Wednesday, March 2, 2011

Franklin and Armfield Dealer in Slaves

John Armfield and employees guarding a coffle of enslaved men and women being marched southwest. From George W. Featherstonhaugh, Excursion through the Slave States, 2 vols. (London, 1844).


Virginia Census shows the holdings of the Armfield and Franklin slave pen. Their inventory of consisted of predominantly of children and teenagers who would be taken from Virginia and surrounding States and sold to work the Cotton Plantations.

Sex and Age for 1830 census for the slave Pen of Armfield and Franklin.(1830 DC Census Alexandria page 270)

1 male under 10
50 males 10-24
20 males 24—36
4 females under 10
50 females 10-24
20 females 24-36



Franklin and Armfield business dealings depended largely on the agents representing the enterprise, who were scattered throughout slave-holding areas of Maryland and Virginia. In Richmond there was R.C. Ballard & Co.; in Warrenton, Virginia, J.M. Saunders & Co.; in Baltimore, Rockville and Fredericktown, Maryland, George Kephart; in Frederick, Maryland, James Franklin Purvis, nephew of Isaac Franklin; and in Easton, Maryland, Thomas M. Jones (Sweig 1980;8).
Slave ship taking on slaves at the Alexandria, Virginia, USA waterfront in 1836.

There eventually were three ships traveling between New Orleans and Alexandria for Franklin and Armfield—the Tribune, the Uncas, and the Isaac Franklin. (The Alexandria Slave Pen: The Archaeology of Urban Captivity, by Janice G. Artemel, Elizabeth A. Crowell and Jeff Parker, October 1987. Engineering-Science, Inc. Washington, DC)



Franklin and Armfield Office was started in 1828 by Isaac Franklin and John Armfield. The office was known to have been the largest slave trading firm in the antebellum south. At its height in the 1830s, the firm transported between 1,000 and 1,200 slaves from Alexandria to New Orleans each year.

Franklin and Armfield Slave Office Marker (Alexandria, Virginia)

Inscription. Isaac Franklin and John Armfield leased this brick building with access to the wharves and docks in 1828 as a holding pen for enslaved people being shipped from Northern Virginia to Louisiana. They purchased the building and three lots in 1832. From this location Armfield bought bondspeople at low prices and shipped them south to his partner Franklin in Natchez Mississippi and New Orleans, Louisiana, to be sold at higher prices. By the 1830s, they often sold 1,000 people annually, operating as one of the largest slave-trading companies in the United States until 1836. Slave traders continuously owned the property until 1861.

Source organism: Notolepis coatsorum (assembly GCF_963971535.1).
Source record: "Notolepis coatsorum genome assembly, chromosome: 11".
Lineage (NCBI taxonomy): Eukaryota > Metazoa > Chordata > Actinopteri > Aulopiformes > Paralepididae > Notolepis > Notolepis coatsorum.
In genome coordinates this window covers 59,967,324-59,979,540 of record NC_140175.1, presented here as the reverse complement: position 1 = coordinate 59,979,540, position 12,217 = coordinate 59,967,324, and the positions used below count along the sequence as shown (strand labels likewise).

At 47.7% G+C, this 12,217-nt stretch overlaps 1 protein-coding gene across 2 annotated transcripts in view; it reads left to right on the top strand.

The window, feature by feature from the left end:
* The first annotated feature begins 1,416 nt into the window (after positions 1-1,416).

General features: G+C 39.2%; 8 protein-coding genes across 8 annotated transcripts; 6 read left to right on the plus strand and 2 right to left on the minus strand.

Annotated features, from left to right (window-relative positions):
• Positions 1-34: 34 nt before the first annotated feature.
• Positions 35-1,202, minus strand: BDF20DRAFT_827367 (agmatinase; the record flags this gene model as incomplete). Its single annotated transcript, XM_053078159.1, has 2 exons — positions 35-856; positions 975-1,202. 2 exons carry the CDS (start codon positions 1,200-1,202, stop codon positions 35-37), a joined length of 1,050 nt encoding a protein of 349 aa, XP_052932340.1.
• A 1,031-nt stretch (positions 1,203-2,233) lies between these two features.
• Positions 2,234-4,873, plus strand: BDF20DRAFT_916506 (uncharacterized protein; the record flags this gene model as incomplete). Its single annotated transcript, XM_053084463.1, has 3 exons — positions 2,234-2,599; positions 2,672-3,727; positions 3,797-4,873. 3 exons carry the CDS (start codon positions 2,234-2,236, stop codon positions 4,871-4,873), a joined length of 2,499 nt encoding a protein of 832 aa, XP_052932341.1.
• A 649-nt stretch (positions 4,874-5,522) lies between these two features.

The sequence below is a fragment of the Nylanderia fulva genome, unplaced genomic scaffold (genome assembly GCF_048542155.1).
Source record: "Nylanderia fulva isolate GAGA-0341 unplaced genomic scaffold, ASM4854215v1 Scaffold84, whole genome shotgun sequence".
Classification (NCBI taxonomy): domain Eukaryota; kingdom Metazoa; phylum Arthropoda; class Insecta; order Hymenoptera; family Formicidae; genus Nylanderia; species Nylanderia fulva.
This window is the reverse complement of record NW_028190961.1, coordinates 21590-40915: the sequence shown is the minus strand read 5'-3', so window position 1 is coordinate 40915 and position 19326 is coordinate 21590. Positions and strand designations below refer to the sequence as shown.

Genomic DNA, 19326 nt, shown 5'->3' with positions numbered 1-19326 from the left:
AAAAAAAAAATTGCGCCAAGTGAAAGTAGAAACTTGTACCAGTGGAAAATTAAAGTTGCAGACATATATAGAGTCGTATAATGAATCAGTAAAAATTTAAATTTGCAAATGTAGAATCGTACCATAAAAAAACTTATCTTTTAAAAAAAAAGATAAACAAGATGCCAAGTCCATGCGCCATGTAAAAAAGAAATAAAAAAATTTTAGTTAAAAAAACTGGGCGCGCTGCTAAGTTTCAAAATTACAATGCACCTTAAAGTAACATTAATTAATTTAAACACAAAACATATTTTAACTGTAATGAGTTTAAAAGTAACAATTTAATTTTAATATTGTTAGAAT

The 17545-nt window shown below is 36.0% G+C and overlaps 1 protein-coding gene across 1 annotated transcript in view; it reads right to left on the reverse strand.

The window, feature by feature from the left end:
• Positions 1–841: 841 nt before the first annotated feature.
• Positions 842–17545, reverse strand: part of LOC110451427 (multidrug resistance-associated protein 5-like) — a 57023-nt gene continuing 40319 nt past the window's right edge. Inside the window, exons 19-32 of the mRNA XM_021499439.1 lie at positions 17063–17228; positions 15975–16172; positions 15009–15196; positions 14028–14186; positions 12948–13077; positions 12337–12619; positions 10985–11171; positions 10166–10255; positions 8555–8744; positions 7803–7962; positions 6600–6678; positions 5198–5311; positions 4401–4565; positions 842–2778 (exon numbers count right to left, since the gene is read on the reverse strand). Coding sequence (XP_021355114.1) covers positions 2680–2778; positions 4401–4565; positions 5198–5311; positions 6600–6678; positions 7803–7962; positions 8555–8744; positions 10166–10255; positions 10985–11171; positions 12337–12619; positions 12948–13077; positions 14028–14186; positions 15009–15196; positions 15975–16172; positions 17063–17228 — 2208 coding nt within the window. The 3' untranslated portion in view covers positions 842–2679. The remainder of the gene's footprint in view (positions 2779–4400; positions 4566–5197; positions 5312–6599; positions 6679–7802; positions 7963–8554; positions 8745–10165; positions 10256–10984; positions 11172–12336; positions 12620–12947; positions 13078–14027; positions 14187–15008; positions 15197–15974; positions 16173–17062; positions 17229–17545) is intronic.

Franklin and Armfield Slave Office/Freedom House Museum

It then closed in 1836 and was sold several times to other slave traders like George Kephart, Price, Birch, and Company, and Solomon Stover. The property was used by the Union to imprison Confederate soldiers and was then a hospital from 1878-1885. The office can be found at 1315 Duke Street in Alexandria, Virginia.

7 comments:

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  2. My great great grandmother, Kitty Edwards was taken to New Orleans on one of their ships, The Uncas, in 1835. She was 16 years old. She must have been in the slave pen in this building prior to boarding the ship. I will have to visit there on my next trip to DC. Henry Smith

    ReplyDelete
    Replies
    1. Hello. I am doing geneology research on my 5th great grand-mother Amy who was born in Viriginia but ended up in Texas by the time she had her daughter Mary. In the 1870 census record, it shows one of her neighbors was a Kitty Pentry that was born in Maryland. Would this happen to be your great-great grandmother? If so please let me know. Thanks.

      Delete
  3. Kittty Edwards might be the person i am looking for.

    ReplyDelete
  4. My great-great grandmother Mary Ann Johnson & her 3 children were sold out of Alexandria onto the Brig Tribune and shipped to Mississippi in 1834. She probably was processed thru the Armfield & Franklin Slave Pen on Duke St. I owe myself a trip to Alexandria most likely for the memorial ceremony 9/6/14.

    ReplyDelete
  5. As a descendant of Isaac's brother, John Franklin, y'all sure are teaching me a tough lesson in family history.

    ReplyDelete
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